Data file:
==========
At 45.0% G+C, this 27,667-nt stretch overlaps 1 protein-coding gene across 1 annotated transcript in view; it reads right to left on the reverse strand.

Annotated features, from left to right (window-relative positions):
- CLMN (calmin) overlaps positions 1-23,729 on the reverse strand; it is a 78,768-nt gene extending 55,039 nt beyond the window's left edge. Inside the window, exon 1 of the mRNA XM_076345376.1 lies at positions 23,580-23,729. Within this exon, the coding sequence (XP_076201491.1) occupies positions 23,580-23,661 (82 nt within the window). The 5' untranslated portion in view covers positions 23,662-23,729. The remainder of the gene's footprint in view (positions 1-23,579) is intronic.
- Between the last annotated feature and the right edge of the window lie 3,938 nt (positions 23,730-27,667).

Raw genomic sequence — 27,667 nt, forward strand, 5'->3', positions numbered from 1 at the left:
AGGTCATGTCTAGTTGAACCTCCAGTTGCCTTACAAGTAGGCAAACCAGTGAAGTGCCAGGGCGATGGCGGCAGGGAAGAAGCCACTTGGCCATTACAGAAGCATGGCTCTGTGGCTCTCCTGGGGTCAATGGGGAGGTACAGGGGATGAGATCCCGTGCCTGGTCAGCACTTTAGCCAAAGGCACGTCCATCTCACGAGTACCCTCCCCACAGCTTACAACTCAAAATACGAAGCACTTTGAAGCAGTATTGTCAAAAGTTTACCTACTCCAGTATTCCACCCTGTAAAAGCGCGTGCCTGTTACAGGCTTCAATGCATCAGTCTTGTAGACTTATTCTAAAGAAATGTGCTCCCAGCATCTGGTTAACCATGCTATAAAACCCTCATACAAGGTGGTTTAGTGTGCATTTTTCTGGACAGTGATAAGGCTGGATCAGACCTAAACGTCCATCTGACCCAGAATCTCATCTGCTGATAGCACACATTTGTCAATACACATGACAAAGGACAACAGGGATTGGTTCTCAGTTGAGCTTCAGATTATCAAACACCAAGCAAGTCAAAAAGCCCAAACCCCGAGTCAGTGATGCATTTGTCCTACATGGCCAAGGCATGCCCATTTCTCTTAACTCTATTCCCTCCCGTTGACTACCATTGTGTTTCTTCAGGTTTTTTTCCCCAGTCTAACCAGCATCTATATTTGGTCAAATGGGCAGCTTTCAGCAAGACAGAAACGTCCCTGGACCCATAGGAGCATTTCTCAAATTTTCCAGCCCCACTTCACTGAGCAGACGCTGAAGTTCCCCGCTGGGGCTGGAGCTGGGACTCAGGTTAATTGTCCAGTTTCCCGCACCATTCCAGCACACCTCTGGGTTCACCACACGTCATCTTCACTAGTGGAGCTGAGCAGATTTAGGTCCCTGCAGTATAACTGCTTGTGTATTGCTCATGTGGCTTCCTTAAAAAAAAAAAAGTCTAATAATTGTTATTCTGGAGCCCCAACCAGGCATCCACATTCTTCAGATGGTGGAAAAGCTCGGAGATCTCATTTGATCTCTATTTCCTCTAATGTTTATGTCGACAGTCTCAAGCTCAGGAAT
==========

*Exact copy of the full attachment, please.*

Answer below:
At 45.0% G+C, this 27,667-nt stretch overlaps 1 protein-coding gene across 1 annotated transcript in view; it reads right to left on the reverse strand.

Annotated features, from left to right (window-relative positions):
- CLMN (calmin) overlaps positions 1-23,729 on the reverse strand; it is a 78,768-nt gene extending 55,039 nt beyond the window's left edge. Inside the window, exon 1 of the mRNA XM_076345376.1 lies at positions 23,580-23,729. Within this exon, the coding sequence (XP_076201491.1) occupies positions 23,580-23,661 (82 nt within the window). The 5' untranslated portion in view covers positions 23,662-23,729. The remainder of the gene's footprint in view (positions 1-23,579) is intronic.
- Between the last annotated feature and the right edge of the window lie 3,938 nt (positions 23,730-27,667).

Raw genomic sequence — 27,667 nt, forward strand, 5'->3', positions numbered from 1 at the left:
AGGTCATGTCTAGTTGAACCTCCAGTTGCCTTACAAGTAGGCAAACCAGTGAAGTGCCAGGGCGATGGCGGCAGGGAAGAAGCCACTTGGCCATTACAGAAGCATGGCTCTGTGGCTCTCCTGGGGTCAATGGGGAGGTACAGGGGATGAGATCCCGTGCCTGGTCAGCACTTTAGCCAAAGGCACGTCCATCTCACGAGTACCCTCCCCACAGCTTACAACTCAAAATACGAAGCACTTTGAAGCAGTATTGTCAAAAGTTTACCTACTCCAGTATTCCACCCTGTAAAAGCGCGTGCCTGTTACAGGCTTCAATGCATCAGTCTTGTAGACTTATTCTAAAGAAATGTGCTCCCAGCATCTGGTTAACCATGCTATAAAACCCTCATACAAGGTGGTTTAGTGTGCATTTTTCTGGACAGTGATAAGGCTGGATCAGACCTAAACGTCCATCTGACCCAGAATCTCATCTGCTGATAGCACACATTTGTCAATACACATGACAAAGGACAACAGGGATTGGTTCTCAGTTGAGCTTCAGATTATCAAACACCAAGCAAGTCAAAAAGCCCAAACCCCGAGTCAGTGATGCATTTGTCCTACATGGCCAAGGCATGCCCATTTCTCTTAACTCTATTCCCTCCCGTTGACTACCATTGTGTTTCTTCAGGTTTTTTTCCCCAGTCTAACCAGCATCTATATTTGGTCAAATGGGCAGCTTTCAGCAAGACAGAAACGTCCCTGGACCCATAGGAGCATTTCTCAAATTTTCCAGCCCCACTTCACTGAGCAGACGCTGAAGTTCCCCGCTGGGGCTGGAGCTGGGACTCAGGTTAATTGTCCAGTTTCCCGCACCATTCCAGCACACCTCTGGGTTCACCACACGTCATCTTCACTAGTGGAGCTGAGCAGATTTAGGTCCCTGCAGTATAACTGCTTGTGTATTGCTCATGTGGCTTCCTTAAAAAAAAAAAAGTCTAATAATTGTTATTCTGGAGCCCCAACCAGGCATCCACATTCTTCAGATGGTGGAAAAGCTCGGAGATCTCATTTGATCTCTATTTCCTCTAATGTTTATGTCGACAGTCTCAAGCTCAGGAAT